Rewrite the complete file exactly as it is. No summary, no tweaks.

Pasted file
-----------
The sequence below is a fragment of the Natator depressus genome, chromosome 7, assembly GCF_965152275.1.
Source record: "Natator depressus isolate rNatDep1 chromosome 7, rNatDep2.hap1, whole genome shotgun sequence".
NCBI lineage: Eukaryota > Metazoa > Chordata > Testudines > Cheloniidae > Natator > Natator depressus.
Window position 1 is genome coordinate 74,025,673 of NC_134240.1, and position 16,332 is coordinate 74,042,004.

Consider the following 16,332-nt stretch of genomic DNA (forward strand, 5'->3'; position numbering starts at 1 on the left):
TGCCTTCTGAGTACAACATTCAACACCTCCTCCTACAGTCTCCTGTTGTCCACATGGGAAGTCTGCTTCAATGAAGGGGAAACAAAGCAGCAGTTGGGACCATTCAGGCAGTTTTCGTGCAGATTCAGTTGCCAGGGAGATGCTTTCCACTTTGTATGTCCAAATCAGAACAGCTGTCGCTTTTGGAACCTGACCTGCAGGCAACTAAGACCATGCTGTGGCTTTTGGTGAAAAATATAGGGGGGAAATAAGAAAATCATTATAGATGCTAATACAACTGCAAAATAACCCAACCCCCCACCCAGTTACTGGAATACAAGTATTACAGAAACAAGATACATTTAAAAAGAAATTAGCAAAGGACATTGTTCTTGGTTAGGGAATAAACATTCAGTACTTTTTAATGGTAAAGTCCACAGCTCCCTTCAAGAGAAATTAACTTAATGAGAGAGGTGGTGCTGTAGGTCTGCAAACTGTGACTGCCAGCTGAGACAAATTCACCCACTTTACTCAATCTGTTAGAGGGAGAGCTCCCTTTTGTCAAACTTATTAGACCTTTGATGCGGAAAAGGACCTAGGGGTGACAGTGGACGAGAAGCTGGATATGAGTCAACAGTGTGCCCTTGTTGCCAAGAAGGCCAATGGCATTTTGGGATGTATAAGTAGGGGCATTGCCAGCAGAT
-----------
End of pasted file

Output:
The sequence below is a fragment of the Natator depressus genome, chromosome 7, assembly GCF_965152275.1.
Source record: "Natator depressus isolate rNatDep1 chromosome 7, rNatDep2.hap1, whole genome shotgun sequence".
NCBI lineage: Eukaryota > Metazoa > Chordata > Testudines > Cheloniidae > Natator > Natator depressus.
Window position 1 is genome coordinate 74,025,673 of NC_134240.1, and position 16,332 is coordinate 74,042,004.

Consider the following 16,332-nt stretch of genomic DNA (forward strand, 5'->3'; position numbering starts at 1 on the left):
TGCCTTCTGAGTACAACATTCAACACCTCCTCCTACAGTCTCCTGTTGTCCACATGGGAAGTCTGCTTCAATGAAGGGGAAACAAAGCAGCAGTTGGGACCATTCAGGCAGTTTTCGTGCAGATTCAGTTGCCAGGGAGATGCTTTCCACTTTGTATGTCCAAATCAGAACAGCTGTCGCTTTTGGAACCTGACCTGCAGGCAACTAAGACCATGCTGTGGCTTTTGGTGAAAAATATAGGGGGGAAATAAGAAAATCATTATAGATGCTAATACAACTGCAAAATAACCCAACCCCCCACCCAGTTACTGGAATACAAGTATTACAGAAACAAGATACATTTAAAAAGAAATTAGCAAAGGACATTGTTCTTGGTTAGGGAATAAACATTCAGTACTTTTTAATGGTAAAGTCCACAGCTCCCTTCAAGAGAAATTAACTTAATGAGAGAGGTGGTGCTGTAGGTCTGCAAACTGTGACTGCCAGCTGAGACAAATTCACCCACTTTACTCAATCTGTTAGAGGGAGAGCTCCCTTTTGTCAAACTTATTAGACCTTTGATGCGGAAAAGGACCTAGGGGTGACAGTGGACGAGAAGCTGGATATGAGTCAACAGTGTGCCCTTGTTGCCAAGAAGGCCAATGGCATTTTGGGATGTATAAGTAGGGGCATTGCCAGCAGAT